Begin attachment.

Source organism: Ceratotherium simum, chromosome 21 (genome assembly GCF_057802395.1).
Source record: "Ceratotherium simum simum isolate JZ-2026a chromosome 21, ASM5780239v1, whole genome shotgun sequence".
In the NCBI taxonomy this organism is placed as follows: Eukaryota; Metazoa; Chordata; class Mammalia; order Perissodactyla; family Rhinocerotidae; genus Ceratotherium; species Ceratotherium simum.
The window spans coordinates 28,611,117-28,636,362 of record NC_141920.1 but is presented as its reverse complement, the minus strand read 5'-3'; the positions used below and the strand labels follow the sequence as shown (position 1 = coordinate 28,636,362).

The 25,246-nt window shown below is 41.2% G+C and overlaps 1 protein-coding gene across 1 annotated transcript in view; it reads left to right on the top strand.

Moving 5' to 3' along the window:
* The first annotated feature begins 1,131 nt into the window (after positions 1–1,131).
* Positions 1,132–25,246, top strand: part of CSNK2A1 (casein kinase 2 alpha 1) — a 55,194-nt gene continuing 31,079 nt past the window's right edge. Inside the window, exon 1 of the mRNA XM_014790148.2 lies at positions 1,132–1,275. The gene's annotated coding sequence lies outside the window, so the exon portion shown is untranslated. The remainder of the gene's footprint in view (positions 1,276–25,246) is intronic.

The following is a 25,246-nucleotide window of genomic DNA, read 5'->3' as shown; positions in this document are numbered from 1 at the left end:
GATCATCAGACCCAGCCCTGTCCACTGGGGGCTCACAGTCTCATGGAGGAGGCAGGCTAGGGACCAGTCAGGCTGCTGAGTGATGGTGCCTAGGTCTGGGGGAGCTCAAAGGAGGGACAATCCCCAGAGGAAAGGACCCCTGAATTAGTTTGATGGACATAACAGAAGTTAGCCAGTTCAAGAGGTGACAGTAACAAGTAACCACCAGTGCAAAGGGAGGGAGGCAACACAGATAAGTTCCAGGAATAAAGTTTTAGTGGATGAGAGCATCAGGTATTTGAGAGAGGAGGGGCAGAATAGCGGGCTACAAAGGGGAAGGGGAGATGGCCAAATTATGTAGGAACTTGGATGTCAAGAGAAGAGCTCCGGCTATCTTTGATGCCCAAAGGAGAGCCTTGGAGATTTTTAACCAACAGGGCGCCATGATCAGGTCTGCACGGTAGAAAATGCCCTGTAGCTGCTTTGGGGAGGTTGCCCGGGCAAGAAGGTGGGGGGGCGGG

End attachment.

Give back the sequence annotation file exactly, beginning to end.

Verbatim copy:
Source organism: Ceratotherium simum, chromosome 21 (genome assembly GCF_057802395.1).
Source record: "Ceratotherium simum simum isolate JZ-2026a chromosome 21, ASM5780239v1, whole genome shotgun sequence".
In the NCBI taxonomy this organism is placed as follows: Eukaryota; Metazoa; Chordata; class Mammalia; order Perissodactyla; family Rhinocerotidae; genus Ceratotherium; species Ceratotherium simum.
The window spans coordinates 28,611,117-28,636,362 of record NC_141920.1 but is presented as its reverse complement, the minus strand read 5'-3'; the positions used below and the strand labels follow the sequence as shown (position 1 = coordinate 28,636,362).

The 25,246-nt window shown below is 41.2% G+C and overlaps 1 protein-coding gene across 1 annotated transcript in view; it reads left to right on the top strand.

Moving 5' to 3' along the window:
* The first annotated feature begins 1,131 nt into the window (after positions 1–1,131).
* Positions 1,132–25,246, top strand: part of CSNK2A1 (casein kinase 2 alpha 1) — a 55,194-nt gene continuing 31,079 nt past the window's right edge. Inside the window, exon 1 of the mRNA XM_014790148.2 lies at positions 1,132–1,275. The gene's annotated coding sequence lies outside the window, so the exon portion shown is untranslated. The remainder of the gene's footprint in view (positions 1,276–25,246) is intronic.

The following is a 25,246-nucleotide window of genomic DNA, read 5'->3' as shown; positions in this document are numbered from 1 at the left end:
GATCATCAGACCCAGCCCTGTCCACTGGGGGCTCACAGTCTCATGGAGGAGGCAGGCTAGGGACCAGTCAGGCTGCTGAGTGATGGTGCCTAGGTCTGGGGGAGCTCAAAGGAGGGACAATCCCCAGAGGAAAGGACCCCTGAATTAGTTTGATGGACATAACAGAAGTTAGCCAGTTCAAGAGGTGACAGTAACAAGTAACCACCAGTGCAAAGGGAGGGAGGCAACACAGATAAGTTCCAGGAATAAAGTTTTAGTGGATGAGAGCATCAGGTATTTGAGAGAGGAGGGGCAGAATAGCGGGCTACAAAGGGGAAGGGGAGATGGCCAAATTATGTAGGAACTTGGATGTCAAGAGAAGAGCTCCGGCTATCTTTGATGCCCAAAGGAGAGCCTTGGAGATTTTTAACCAACAGGGCGCCATGATCAGGTCTGCACGGTAGAAAATGCCCTGTAGCTGCTTTGGGGAGGTTGCCCGGGCAAGAAGGTGGGGGGGCGGG